That’s the madness part of the month.  I’m still fighting to get A into a more appropriate setting with the school system and for whatever reason, they just don’t seem to want to listen.  Personally, I no longer care about their reasons, they are attempting to handicap my daughter and I don’t like it.  At least I still have her outside therapy with an amazing team of therapists who helped bring us this far.

And speaking of progress…A has gained 2 pounds since January!  Yes, I am beyond ecstatic about that.  We had a visit with her nutritionist last week and I was rather nervous about how it would go.  Usually, A’s weight gain does not keep pace with her height.  This time, it did.  She has gained enough to put her in the 10th -20th percentile for her BMI, plus, she grew an inch!  I am over the moon and beyond right now.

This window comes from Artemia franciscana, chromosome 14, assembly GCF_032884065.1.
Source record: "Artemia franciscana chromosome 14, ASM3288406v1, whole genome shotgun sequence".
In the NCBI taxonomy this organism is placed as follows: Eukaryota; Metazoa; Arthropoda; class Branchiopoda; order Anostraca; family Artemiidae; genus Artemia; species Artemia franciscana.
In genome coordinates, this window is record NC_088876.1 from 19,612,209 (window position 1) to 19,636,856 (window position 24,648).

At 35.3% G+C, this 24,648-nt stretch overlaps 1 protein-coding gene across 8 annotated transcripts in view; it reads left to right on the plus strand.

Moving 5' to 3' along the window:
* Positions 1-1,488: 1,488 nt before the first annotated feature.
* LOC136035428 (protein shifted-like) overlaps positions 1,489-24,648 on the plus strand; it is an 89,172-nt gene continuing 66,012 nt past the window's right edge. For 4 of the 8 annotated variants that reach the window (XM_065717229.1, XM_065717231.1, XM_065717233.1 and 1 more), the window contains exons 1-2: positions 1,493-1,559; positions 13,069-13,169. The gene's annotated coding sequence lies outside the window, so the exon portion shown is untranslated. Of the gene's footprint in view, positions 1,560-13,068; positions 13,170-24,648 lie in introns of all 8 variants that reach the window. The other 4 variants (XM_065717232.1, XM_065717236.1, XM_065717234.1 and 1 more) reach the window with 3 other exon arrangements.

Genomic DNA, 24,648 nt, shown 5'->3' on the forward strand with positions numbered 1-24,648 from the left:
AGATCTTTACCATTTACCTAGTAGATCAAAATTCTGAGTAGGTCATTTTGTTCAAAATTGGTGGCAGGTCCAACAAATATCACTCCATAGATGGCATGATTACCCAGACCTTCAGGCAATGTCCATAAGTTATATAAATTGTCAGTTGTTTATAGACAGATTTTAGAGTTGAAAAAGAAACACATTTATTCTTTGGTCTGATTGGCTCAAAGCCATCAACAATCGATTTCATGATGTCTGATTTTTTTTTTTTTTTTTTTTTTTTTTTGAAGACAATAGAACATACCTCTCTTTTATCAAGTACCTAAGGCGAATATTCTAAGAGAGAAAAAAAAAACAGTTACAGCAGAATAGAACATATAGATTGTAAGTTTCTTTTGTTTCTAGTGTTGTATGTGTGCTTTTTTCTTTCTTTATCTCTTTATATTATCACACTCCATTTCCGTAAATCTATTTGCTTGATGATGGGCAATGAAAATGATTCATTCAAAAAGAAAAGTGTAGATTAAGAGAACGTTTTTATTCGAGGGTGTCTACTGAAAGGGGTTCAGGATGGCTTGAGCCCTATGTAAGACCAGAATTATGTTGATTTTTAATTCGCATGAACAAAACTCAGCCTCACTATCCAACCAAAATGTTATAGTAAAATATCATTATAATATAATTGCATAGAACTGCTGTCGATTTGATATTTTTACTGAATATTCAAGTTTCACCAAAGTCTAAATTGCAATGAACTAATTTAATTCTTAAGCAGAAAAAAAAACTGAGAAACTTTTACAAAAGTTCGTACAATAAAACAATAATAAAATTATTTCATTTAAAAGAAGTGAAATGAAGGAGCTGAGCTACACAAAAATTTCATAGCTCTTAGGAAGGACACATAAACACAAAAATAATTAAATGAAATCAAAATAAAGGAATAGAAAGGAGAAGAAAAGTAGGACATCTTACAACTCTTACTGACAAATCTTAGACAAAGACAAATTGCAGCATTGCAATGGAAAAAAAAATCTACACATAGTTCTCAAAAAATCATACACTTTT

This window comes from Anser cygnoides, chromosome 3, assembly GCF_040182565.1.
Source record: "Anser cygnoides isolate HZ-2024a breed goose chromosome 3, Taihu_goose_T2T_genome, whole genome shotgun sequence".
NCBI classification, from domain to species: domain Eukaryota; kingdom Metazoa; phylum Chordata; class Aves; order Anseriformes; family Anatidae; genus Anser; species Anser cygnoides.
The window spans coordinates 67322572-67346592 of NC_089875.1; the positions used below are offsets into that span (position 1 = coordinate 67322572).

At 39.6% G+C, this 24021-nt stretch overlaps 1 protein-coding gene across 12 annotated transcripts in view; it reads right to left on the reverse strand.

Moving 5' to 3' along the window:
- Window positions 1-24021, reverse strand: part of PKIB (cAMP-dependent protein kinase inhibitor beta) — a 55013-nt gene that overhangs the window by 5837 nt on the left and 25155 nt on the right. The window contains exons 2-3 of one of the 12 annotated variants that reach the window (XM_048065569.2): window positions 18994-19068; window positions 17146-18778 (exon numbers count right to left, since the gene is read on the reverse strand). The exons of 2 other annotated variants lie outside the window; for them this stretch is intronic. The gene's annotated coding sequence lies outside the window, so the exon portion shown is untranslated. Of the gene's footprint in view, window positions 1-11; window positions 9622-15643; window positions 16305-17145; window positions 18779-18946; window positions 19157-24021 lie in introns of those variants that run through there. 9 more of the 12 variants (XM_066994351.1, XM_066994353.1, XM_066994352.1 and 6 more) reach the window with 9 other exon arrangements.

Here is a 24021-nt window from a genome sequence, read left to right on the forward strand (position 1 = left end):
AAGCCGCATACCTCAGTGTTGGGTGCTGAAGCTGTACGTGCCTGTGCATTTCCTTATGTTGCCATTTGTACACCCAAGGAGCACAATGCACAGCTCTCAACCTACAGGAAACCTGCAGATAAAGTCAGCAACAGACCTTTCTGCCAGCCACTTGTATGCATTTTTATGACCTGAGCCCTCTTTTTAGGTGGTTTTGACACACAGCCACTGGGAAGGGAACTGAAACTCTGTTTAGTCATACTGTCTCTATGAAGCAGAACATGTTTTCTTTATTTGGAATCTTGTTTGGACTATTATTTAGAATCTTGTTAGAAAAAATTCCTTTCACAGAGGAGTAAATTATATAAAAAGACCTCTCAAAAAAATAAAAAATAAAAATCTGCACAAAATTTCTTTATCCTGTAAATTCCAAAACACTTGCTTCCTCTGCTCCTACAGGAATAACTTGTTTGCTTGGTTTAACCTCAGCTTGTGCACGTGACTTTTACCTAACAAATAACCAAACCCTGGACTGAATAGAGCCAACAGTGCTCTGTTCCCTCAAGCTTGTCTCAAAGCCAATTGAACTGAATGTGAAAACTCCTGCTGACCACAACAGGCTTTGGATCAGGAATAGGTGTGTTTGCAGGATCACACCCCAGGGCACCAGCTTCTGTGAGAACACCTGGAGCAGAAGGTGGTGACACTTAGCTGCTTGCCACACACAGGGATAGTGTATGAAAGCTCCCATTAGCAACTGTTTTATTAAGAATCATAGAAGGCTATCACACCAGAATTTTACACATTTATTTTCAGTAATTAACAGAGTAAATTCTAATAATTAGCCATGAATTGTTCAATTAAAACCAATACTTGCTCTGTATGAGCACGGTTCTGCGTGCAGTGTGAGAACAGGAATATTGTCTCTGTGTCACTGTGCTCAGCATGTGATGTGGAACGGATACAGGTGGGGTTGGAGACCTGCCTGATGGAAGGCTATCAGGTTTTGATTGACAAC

A has worked so hard and has been eating so well since mid-February I knew she had grown some (the too small pants were my first clue…) but I did not expect a 2 pound increase.  Especially since she lost some weight with the school drama.  She’s doing so well that we are off the DuoCal, down to 1 Pediasure a day (sometimes less), and, best of all, we may be done with nutritional services by mid July if she can keep it up!!

A’s diet has not changed much during this time, but her tolerance for solids has definitely increased.  We have been working with sweet potatoes in both OT and feeding therapy.  In OT she gets to play with her food and in feeding we work on eating the food.  Working with both has greatly decreased her resistance to the potatoes.

Translation:  She no longer screams when you put potatoes in front of her or ask her to touch them.  Major progress.